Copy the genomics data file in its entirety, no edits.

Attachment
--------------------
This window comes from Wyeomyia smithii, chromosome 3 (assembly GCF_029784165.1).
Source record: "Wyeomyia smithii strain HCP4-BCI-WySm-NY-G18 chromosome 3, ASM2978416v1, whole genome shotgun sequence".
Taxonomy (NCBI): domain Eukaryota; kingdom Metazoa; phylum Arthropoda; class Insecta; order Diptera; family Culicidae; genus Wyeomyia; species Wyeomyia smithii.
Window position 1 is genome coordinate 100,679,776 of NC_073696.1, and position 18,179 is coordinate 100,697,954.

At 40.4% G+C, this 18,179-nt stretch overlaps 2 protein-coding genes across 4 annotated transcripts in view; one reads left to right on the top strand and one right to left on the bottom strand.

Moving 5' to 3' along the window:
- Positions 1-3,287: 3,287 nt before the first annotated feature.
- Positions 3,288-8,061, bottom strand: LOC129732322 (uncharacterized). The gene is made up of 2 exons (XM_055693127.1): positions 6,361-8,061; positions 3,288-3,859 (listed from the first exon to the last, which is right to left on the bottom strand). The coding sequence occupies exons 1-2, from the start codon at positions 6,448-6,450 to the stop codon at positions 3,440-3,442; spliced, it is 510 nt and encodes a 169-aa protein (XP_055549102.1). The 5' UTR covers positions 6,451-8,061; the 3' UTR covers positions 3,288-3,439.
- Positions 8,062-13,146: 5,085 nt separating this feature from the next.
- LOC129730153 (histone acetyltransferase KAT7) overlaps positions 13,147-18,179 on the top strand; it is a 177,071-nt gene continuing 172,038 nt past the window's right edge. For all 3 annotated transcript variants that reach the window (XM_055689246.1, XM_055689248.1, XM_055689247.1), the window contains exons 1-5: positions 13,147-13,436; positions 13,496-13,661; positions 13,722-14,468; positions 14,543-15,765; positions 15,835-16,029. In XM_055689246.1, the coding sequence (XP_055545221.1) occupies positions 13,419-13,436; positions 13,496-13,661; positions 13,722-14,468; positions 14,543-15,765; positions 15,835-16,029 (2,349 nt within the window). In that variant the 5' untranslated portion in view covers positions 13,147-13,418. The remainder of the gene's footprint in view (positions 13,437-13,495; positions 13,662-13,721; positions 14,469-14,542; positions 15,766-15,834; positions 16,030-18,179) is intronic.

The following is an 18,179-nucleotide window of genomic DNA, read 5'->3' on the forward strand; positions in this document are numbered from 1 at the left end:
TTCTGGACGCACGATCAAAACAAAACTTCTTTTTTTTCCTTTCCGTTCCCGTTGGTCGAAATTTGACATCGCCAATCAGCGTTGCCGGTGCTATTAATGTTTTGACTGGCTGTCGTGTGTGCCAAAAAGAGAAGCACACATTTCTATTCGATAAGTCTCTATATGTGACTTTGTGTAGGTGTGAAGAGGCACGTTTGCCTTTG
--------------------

This window comes from Wyeomyia smithii, chromosome 3 (assembly GCF_029784165.1).
Source record: "Wyeomyia smithii strain HCP4-BCI-WySm-NY-G18 chromosome 3, ASM2978416v1, whole genome shotgun sequence".
Taxonomy (NCBI): domain Eukaryota; kingdom Metazoa; phylum Arthropoda; class Insecta; order Diptera; family Culicidae; genus Wyeomyia; species Wyeomyia smithii.
Window position 1 is genome coordinate 100,679,776 of NC_073696.1, and position 18,179 is coordinate 100,697,954.

At 40.4% G+C, this 18,179-nt stretch overlaps 2 protein-coding genes across 4 annotated transcripts in view; one reads left to right on the top strand and one right to left on the bottom strand.

Moving 5' to 3' along the window:
- Positions 1-3,287: 3,287 nt before the first annotated feature.
- Positions 3,288-8,061, bottom strand: LOC129732322 (uncharacterized). The gene is made up of 2 exons (XM_055693127.1): positions 6,361-8,061; positions 3,288-3,859 (listed from the first exon to the last, which is right to left on the bottom strand). The coding sequence occupies exons 1-2, from the start codon at positions 6,448-6,450 to the stop codon at positions 3,440-3,442; spliced, it is 510 nt and encodes a 169-aa protein (XP_055549102.1). The 5' UTR covers positions 6,451-8,061; the 3' UTR covers positions 3,288-3,439.
- Positions 8,062-13,146: 5,085 nt separating this feature from the next.
- LOC129730153 (histone acetyltransferase KAT7) overlaps positions 13,147-18,179 on the top strand; it is a 177,071-nt gene continuing 172,038 nt past the window's right edge. For all 3 annotated transcript variants that reach the window (XM_055689246.1, XM_055689248.1, XM_055689247.1), the window contains exons 1-5: positions 13,147-13,436; positions 13,496-13,661; positions 13,722-14,468; positions 14,543-15,765; positions 15,835-16,029. In XM_055689246.1, the coding sequence (XP_055545221.1) occupies positions 13,419-13,436; positions 13,496-13,661; positions 13,722-14,468; positions 14,543-15,765; positions 15,835-16,029 (2,349 nt within the window). In that variant the 5' untranslated portion in view covers positions 13,147-13,418. The remainder of the gene's footprint in view (positions 13,437-13,495; positions 13,662-13,721; positions 14,469-14,542; positions 15,766-15,834; positions 16,030-18,179) is intronic.

The following is an 18,179-nucleotide window of genomic DNA, read 5'->3' on the forward strand; positions in this document are numbered from 1 at the left end:
TTCTGGACGCACGATCAAAACAAAACTTCTTTTTTTTCCTTTCCGTTCCCGTTGGTCGAAATTTGACATCGCCAATCAGCGTTGCCGGTGCTATTAATGTTTTGACTGGCTGTCGTGTGTGCCAAAAAGAGAAGCACACATTTCTATTCGATAAGTCTCTATATGTGACTTTGTGTAGGTGTGAAGAGGCACGTTTGCCTTTG